Posted by: Alexandre Borovik | September 5, 2010

Philosophy is not a Mickey Mouse degree

In response to my previous post, someone brought my attention that BA in Combined studies in my own School of Mathematics also includes a number of seemingly bizarre combinations:

This honours programme leads to the degree of BA, although the Mathematics component can make up about two thirds of the overall course. Other subjects will usually be selected from the following areas:

  • Historical studies
  • Philosophy
  • Languages
  • Literary studies and Drama
  • Linguistics and related subjects
  • Classical Civilisation and Art History
  • Religious Studies and Comparative Religion
  • Built and Natural Environments
  • Jewish Studies
  • Film Studies

All these (with a possible exception of Built and Natural Environments and Film Studies which may have a different justification, and I do not want to argue against or for them) belong to a range of degree courses that I myself on many occasions proposed for paring with Mathematics: they are essay-based disciplines with strong emphasis on working with original sources and reading very hard texts. A combination of Mathematics with Philosophy produces a provably numerate and literate graduate who has good job prospects and, which is even more important, who had a chance to develop the intellectual and emotional core of his or her  personality.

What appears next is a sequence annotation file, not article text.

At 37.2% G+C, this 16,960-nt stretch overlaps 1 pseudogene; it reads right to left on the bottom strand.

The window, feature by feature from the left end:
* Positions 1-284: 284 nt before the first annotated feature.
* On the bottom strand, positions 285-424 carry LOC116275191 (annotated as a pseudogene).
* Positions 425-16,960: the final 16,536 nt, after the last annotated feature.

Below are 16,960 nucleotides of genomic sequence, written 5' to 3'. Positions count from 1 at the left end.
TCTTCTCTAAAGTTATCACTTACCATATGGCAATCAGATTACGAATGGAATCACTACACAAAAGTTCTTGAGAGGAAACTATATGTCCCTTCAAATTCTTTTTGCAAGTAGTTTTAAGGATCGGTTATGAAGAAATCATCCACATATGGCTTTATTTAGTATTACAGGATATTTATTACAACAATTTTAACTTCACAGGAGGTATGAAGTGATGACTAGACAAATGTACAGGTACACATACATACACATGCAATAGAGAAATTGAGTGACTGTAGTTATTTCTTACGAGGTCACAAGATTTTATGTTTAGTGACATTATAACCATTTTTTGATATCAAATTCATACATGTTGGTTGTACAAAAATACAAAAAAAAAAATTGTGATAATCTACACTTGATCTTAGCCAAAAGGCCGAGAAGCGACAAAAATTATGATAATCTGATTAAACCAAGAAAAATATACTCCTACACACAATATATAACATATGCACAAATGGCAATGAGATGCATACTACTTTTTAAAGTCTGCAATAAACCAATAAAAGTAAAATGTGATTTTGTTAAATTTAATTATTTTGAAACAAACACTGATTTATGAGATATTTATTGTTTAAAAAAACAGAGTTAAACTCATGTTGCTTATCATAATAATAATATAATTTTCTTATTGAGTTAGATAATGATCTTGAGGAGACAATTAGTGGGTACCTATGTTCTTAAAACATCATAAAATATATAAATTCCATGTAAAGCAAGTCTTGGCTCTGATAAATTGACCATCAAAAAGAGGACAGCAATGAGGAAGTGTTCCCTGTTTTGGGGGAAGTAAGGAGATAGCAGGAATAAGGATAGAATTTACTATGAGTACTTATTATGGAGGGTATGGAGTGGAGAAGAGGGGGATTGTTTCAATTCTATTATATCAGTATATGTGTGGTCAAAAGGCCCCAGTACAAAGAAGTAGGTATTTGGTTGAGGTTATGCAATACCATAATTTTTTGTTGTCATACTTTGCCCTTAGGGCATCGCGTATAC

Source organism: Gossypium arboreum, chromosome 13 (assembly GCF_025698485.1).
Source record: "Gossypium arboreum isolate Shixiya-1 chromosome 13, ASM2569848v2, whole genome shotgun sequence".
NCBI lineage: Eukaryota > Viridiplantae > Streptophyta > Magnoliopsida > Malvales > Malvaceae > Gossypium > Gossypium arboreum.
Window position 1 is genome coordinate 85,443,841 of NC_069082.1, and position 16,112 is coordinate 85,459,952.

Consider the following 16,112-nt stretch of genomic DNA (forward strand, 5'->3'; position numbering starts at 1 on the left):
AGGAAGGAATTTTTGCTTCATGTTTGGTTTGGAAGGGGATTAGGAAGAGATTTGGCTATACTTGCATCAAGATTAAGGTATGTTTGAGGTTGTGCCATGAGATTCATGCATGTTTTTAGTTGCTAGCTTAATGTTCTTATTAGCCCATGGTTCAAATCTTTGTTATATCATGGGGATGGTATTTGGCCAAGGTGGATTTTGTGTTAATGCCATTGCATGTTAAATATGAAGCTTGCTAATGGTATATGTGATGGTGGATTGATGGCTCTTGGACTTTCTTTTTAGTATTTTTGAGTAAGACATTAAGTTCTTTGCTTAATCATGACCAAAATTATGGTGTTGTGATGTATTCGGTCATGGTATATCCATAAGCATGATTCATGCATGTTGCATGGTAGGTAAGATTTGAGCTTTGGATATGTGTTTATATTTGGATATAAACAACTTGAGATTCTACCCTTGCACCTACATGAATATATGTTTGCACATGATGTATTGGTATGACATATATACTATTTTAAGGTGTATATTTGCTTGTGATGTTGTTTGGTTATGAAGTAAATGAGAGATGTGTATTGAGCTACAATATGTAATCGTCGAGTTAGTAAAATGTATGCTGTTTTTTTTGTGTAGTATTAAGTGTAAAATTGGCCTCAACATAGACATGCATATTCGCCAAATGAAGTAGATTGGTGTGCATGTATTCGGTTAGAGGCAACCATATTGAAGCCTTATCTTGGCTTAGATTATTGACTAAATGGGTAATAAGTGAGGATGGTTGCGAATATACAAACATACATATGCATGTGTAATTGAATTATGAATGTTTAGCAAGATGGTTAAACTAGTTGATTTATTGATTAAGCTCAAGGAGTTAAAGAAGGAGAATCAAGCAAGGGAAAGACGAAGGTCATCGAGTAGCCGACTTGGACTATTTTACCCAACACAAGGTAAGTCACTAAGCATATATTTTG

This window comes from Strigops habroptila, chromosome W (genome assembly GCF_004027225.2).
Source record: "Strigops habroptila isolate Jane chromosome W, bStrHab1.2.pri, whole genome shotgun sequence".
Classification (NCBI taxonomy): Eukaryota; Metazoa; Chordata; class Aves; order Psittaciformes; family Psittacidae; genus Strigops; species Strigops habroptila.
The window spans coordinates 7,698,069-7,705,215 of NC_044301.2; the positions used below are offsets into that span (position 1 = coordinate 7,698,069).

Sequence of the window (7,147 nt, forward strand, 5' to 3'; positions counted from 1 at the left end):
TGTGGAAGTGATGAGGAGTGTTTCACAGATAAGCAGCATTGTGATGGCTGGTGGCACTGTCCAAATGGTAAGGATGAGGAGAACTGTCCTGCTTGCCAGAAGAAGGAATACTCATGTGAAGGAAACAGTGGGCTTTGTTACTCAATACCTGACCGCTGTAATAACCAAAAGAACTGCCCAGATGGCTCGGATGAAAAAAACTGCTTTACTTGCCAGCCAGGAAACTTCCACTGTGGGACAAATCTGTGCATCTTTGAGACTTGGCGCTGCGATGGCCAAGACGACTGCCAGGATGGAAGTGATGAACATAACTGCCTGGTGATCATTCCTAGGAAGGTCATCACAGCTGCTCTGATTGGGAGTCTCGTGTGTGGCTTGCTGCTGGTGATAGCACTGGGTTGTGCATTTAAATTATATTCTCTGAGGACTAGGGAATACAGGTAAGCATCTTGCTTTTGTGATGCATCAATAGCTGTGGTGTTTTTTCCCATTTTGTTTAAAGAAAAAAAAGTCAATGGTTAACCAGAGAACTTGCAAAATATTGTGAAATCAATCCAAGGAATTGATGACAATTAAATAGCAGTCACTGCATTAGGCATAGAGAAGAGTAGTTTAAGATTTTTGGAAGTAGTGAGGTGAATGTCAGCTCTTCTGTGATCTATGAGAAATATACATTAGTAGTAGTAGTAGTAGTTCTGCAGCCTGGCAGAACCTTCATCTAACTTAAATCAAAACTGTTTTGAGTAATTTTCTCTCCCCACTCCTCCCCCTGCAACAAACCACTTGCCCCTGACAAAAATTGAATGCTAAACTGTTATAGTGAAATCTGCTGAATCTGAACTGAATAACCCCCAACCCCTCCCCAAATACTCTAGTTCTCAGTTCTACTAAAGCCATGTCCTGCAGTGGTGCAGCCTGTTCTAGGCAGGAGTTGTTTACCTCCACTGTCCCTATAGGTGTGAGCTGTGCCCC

I understand that it was great Sir Christopher Zeeman who, when he founded Mathematics Institute at Warwick, pioneered combined courses like Mathematics with Art History.

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Responses

  1. Actually Chris Zeeman did more than that. He defined any other subject than Pure Maths, taught by the University, as Applied Maths.

    Thus it was common for maths students to study languages, something that later on became particularly useful when reading research papers.

    He was influenced by the US system where it is unusual to specialise in one subject and allowed students (subject to timetabling) to pursue any other subject they were interested in.

    Personally I wasn’t that adventurous and wasn’t keen on essay writing so choose subjects like Mathematical Economics (tauht by the Economics department) and Symbolic Logic (taught by the Philosphy department). Many of my friends chose to study French.

  2. Hello Alexander,

    For earlier ages, here is a book I came accross recently

    Math and Nonfiction for Grades 3-5.

    It (or Math and Fiction) could be the title of one of your new book’s chapters.

  3. This looks to be a wonderful honours programme – I see nothing bizarre about the grouping of those topics. I think working through those topics would truly show the aesthetic beauty of mathematics.


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